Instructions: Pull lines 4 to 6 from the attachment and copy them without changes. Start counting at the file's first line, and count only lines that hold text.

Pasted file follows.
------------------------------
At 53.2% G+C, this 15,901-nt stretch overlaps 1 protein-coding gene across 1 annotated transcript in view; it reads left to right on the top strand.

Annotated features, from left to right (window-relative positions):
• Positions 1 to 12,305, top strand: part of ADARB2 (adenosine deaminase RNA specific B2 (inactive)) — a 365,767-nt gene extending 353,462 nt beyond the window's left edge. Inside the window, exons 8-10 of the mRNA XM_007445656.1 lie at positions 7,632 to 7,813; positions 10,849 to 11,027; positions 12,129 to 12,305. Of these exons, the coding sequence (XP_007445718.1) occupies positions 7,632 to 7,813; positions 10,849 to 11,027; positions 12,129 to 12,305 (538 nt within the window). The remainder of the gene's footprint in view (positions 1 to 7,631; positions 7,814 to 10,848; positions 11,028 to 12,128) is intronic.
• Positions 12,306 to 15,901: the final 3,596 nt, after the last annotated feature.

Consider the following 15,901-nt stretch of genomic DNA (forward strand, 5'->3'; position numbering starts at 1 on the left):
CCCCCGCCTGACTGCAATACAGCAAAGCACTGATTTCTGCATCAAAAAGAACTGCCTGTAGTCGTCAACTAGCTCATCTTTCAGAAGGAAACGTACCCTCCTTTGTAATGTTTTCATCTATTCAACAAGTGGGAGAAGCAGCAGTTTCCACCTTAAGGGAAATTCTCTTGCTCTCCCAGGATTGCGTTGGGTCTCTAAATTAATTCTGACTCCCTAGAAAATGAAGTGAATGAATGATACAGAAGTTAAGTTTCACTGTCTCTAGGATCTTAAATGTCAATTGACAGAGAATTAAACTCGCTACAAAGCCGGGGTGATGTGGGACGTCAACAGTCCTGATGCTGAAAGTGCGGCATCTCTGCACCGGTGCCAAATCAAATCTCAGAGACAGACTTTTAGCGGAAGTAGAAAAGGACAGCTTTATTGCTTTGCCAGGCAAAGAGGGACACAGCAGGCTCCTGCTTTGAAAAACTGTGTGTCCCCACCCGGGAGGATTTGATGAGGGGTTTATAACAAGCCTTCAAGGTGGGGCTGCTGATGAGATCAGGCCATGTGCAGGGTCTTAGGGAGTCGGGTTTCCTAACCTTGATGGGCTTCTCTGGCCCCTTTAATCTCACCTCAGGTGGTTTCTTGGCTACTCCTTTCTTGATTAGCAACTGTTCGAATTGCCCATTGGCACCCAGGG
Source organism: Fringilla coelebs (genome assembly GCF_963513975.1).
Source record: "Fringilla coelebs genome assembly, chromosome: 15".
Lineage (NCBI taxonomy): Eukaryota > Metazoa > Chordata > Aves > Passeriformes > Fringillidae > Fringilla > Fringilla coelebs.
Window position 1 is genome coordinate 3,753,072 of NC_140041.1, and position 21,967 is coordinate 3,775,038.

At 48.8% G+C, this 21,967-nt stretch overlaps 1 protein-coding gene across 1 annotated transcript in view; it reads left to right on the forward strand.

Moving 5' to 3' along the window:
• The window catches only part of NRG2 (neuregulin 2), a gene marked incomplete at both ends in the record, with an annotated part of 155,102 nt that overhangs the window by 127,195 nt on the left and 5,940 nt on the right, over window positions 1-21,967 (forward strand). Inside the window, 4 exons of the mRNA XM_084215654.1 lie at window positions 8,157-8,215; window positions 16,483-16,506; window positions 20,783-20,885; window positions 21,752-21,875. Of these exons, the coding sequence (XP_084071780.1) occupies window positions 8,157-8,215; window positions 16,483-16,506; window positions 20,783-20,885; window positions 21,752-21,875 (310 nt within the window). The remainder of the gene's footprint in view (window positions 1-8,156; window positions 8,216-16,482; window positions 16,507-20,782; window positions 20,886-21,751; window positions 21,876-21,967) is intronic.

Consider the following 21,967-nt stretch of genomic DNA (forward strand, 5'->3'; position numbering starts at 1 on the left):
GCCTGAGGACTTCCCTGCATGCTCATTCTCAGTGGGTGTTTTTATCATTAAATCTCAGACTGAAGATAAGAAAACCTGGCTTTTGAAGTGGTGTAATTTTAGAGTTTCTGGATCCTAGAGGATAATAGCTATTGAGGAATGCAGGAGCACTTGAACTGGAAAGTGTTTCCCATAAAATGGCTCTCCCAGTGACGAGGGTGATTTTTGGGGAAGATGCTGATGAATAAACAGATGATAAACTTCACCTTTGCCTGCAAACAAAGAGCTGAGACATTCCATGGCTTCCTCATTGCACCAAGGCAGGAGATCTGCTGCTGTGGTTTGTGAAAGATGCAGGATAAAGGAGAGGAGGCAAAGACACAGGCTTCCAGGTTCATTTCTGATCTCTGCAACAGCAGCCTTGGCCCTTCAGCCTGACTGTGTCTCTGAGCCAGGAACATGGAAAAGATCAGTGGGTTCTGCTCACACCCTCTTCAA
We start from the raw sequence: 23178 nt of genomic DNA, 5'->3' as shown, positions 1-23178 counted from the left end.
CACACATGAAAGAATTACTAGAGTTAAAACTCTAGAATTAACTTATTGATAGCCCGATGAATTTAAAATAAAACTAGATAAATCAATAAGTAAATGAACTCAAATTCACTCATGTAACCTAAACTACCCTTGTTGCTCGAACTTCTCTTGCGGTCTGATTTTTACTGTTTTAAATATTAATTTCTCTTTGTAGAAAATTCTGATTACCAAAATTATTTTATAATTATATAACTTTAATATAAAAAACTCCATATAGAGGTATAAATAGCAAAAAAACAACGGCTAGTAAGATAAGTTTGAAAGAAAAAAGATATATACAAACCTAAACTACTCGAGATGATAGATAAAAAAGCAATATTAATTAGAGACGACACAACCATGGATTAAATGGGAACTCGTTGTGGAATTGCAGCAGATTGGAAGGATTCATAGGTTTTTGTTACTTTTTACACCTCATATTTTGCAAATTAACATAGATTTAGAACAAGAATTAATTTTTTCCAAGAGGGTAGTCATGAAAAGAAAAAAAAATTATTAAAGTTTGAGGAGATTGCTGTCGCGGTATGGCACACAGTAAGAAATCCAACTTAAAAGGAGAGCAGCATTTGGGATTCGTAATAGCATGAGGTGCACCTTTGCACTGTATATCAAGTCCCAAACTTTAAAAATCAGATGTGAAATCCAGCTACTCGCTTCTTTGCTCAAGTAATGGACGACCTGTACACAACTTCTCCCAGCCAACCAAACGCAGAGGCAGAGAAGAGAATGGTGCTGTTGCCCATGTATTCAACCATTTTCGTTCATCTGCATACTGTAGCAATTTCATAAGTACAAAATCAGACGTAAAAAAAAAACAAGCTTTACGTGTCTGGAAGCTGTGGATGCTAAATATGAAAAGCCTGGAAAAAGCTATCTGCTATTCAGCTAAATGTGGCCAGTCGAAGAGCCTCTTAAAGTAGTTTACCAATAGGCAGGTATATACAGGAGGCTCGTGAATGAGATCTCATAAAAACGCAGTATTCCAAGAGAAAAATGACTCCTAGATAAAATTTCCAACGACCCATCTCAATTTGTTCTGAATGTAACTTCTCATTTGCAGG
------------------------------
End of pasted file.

• Positions 12,306 to 15,901: the final 3,596 nt, after the last annotated feature.

Consider the following 15,901-nt stretch of genomic DNA (forward strand, 5'->3'; position numbering starts at 1 on the left):
CCCCCGCCTGACTGCAATACAGCAAAGCACTGATTTCTGCATCAAAAAGAACTGCCTGTAGTCGTCAACTAGCTCATCTTTCAGAAGGAAACGTACCCTCCTTTGTAATGTTTTCATCTATTCAACAAGTGGGAGAAGCAGCAGTTTCCACCTTAAGGGAAATTCTCTTGCTCTCCCAGGATTGCGTTGGGTCTCTAAATTAATTCTGACTCCCTAGAAAATGAAGTGAATGAATGATACAGAAGTTAAGTTTCACTGTCTCTAGGATCTTAAATGTCAATTGACAGAGAATTAAACTCGCTACAAAGCCGGGGTGATGTGGGACGTCAACAGTCCTGATGCTGAAAGTGCGGCATCTCTGCACCGGTGCCAAATCAAATCTCAGAGACAGACTTTTAGCGGAAGTAGAAAAGGACAGCTTTATTGCTTTGCCAGGCAAAGAGGGACACAGCAGGCTCCTGCTTTGAAAAACTGTGTGTCCCCACCCGGGAGGATTTGATGAGGGGTTTATAACAAGCCTTCAAGGTGGGGCTGCTGATGAGATCAGGCCATGTGCAGGGTCTTAGGGAGTCGGGTTTCCTAACCTTGATGGGCTTCTCTGGCCCCTTTAATCTCACCTCAGGTGGTTTCTTGGCTACTCCTTTCTTGATTAGCAACTGTTCGAATTGCCCATTGGCACCCAGGG